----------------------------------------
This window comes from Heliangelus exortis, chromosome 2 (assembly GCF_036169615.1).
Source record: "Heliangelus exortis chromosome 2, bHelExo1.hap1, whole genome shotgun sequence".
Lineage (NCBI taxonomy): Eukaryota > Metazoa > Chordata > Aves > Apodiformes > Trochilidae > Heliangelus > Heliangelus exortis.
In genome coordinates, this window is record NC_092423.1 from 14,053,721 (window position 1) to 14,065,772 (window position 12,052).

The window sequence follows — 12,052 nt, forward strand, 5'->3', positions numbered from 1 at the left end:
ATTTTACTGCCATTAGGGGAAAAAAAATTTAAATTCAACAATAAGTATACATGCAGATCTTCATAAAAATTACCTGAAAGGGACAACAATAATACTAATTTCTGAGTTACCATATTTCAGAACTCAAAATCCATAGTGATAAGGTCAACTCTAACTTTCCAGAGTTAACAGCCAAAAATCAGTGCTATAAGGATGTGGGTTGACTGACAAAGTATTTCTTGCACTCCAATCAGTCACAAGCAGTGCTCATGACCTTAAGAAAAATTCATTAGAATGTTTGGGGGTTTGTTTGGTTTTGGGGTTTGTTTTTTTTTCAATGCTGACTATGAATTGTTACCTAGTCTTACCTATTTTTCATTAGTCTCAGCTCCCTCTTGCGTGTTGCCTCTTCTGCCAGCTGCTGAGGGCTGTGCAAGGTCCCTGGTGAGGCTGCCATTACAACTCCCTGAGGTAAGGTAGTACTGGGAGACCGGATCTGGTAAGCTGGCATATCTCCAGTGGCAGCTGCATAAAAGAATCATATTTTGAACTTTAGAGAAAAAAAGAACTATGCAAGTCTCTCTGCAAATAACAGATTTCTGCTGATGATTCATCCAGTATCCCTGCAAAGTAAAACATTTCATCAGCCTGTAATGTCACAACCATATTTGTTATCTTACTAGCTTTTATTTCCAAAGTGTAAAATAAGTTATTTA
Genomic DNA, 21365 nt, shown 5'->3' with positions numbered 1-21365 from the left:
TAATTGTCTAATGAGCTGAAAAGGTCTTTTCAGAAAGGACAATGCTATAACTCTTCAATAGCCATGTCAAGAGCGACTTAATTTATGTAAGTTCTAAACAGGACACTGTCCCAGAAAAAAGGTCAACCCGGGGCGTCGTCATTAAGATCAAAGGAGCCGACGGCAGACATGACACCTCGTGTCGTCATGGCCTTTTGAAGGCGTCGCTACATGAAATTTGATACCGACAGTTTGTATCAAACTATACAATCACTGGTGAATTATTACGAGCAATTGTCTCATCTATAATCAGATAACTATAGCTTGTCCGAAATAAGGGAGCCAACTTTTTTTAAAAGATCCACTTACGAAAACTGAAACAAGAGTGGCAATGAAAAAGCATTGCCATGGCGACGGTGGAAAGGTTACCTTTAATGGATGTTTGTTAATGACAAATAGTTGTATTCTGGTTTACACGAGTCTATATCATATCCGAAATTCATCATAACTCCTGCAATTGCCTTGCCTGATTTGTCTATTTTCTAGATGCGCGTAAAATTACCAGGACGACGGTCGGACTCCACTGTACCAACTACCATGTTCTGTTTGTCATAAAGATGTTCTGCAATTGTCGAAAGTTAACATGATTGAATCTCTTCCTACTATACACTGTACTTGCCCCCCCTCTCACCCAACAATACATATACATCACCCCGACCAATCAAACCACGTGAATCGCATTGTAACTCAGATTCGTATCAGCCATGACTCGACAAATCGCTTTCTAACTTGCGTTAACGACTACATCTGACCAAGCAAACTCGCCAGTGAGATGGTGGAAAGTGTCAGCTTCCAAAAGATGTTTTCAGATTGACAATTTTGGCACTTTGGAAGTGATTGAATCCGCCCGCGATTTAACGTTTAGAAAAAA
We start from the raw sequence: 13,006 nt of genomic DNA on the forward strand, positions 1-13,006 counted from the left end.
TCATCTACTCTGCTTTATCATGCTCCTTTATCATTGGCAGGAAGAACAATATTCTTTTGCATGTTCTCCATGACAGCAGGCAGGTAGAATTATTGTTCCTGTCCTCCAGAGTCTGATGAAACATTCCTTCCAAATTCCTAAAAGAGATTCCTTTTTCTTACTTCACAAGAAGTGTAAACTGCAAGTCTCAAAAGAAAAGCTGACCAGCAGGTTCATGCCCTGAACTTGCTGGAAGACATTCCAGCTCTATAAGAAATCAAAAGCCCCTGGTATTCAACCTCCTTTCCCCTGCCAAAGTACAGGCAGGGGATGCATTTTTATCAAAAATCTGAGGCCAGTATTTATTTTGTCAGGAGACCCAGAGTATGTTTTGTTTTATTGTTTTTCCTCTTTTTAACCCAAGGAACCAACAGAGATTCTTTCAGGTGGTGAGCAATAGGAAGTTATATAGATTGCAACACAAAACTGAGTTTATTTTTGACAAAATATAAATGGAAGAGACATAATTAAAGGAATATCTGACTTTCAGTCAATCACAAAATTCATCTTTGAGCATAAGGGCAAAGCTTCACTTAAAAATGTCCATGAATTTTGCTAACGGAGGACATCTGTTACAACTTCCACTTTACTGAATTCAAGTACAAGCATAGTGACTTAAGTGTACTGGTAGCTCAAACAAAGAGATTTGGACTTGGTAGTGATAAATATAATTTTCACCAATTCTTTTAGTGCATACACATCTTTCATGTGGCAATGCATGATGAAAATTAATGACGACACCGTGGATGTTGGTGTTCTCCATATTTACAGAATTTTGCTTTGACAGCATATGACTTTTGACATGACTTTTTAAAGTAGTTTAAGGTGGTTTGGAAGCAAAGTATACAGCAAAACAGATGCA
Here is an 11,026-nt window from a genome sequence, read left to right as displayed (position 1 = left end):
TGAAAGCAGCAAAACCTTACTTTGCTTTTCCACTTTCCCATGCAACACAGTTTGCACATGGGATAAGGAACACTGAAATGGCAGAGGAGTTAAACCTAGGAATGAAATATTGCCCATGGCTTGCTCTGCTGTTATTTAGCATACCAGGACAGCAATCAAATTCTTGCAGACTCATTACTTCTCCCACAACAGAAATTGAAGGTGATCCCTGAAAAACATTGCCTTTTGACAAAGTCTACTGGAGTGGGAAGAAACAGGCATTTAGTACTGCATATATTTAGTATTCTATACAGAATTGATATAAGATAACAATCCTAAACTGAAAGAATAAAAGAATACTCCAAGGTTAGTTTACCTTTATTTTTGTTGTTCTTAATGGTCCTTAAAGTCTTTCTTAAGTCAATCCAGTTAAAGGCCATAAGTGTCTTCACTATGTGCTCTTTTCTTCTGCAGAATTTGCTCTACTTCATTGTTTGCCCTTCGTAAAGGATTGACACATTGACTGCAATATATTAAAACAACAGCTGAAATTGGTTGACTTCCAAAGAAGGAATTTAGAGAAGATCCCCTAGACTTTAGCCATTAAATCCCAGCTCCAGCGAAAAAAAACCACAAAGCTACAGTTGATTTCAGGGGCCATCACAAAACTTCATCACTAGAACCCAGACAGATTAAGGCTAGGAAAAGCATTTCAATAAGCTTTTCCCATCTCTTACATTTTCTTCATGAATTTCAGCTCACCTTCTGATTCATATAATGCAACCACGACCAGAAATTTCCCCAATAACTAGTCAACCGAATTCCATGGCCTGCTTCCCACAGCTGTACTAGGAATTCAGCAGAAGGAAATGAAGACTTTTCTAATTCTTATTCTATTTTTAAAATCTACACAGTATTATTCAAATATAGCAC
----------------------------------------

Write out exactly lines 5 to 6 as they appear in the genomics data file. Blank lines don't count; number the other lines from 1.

The window sequence follows — 12,052 nt, forward strand, 5'->3', positions numbered from 1 at the left end:
ATTTTACTGCCATTAGGGGAAAAAAAATTTAAATTCAACAATAAGTATACATGCAGATCTTCATAAAAATTACCTGAAAGGGACAACAATAATACTAATTTCTGAGTTACCATATTTCAGAACTCAAAATCCATAGTGATAAGGTCAACTCTAACTTTCCAGAGTTAACAGCCAAAAATCAGTGCTATAAGGATGTGGGTTGACTGACAAAGTATTTCTTGCACTCCAATCAGTCACAAGCAGTGCTCATGACCTTAAGAAAAATTCATTAGAATGTTTGGGGGTTTGTTTGGTTTTGGGGTTTGTTTTTTTTTCAATGCTGACTATGAATTGTTACCTAGTCTTACCTATTTTTCATTAGTCTCAGCTCCCTCTTGCGTGTTGCCTCTTCTGCCAGCTGCTGAGGGCTGTGCAAGGTCCCTGGTGAGGCTGCCATTACAACTCCCTGAGGTAAGGTAGTACTGGGAGACCGGATCTGGTAAGCTGGCATATCTCCAGTGGCAGCTGCATAAAAGAATCATATTTTGAACTTTAGAGAAAAAAAGAACTATGCAAGTCTCTCTGCAAATAACAGATTTCTGCTGATGATTCATCCAGTATCCCTGCAAAGTAAAACATTTCATCAGCCTGTAATGTCACAACCATATTTGTTATCTTACTAGCTTTTATTTCCAAAGTGTAAAATAAGTTATTTA